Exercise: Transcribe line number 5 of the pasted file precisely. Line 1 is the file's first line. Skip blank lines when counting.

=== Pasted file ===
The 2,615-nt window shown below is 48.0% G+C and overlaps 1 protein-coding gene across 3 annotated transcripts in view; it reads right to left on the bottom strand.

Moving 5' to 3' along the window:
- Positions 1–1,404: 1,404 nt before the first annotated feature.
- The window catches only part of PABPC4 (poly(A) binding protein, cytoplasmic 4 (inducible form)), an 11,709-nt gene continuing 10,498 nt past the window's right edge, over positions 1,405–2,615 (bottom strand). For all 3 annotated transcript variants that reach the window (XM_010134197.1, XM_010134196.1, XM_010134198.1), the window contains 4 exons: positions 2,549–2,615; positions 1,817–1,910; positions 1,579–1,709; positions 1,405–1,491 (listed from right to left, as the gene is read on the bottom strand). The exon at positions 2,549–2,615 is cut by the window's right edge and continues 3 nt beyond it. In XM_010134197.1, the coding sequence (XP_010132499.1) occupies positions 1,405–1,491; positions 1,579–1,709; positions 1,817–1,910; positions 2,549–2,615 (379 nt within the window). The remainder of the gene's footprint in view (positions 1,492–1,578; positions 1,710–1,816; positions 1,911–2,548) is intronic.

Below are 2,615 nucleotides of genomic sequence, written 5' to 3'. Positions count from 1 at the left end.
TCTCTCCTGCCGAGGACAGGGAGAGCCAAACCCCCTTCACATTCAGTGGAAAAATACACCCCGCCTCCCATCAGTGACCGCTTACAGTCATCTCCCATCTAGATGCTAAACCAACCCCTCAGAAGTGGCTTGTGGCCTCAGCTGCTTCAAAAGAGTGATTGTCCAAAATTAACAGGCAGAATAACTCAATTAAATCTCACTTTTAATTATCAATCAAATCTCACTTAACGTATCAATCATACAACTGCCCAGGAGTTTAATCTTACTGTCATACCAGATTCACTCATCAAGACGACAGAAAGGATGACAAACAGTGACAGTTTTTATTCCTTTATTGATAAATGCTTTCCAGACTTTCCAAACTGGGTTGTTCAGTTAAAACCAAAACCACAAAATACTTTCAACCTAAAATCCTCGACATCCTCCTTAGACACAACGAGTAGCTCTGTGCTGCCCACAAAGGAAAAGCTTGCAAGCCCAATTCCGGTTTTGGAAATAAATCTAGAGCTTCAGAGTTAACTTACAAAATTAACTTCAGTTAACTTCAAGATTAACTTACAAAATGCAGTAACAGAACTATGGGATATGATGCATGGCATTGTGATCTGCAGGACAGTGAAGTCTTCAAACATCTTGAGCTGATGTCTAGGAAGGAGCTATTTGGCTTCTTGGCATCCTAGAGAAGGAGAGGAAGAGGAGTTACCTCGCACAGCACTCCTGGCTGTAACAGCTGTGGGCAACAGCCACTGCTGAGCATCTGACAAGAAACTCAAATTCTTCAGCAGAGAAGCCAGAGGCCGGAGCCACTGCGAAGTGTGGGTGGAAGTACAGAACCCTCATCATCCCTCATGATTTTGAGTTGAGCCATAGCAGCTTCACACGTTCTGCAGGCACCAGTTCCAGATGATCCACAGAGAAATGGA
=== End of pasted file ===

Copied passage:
Below are 2,615 nucleotides of genomic sequence, written 5' to 3'. Positions count from 1 at the left end.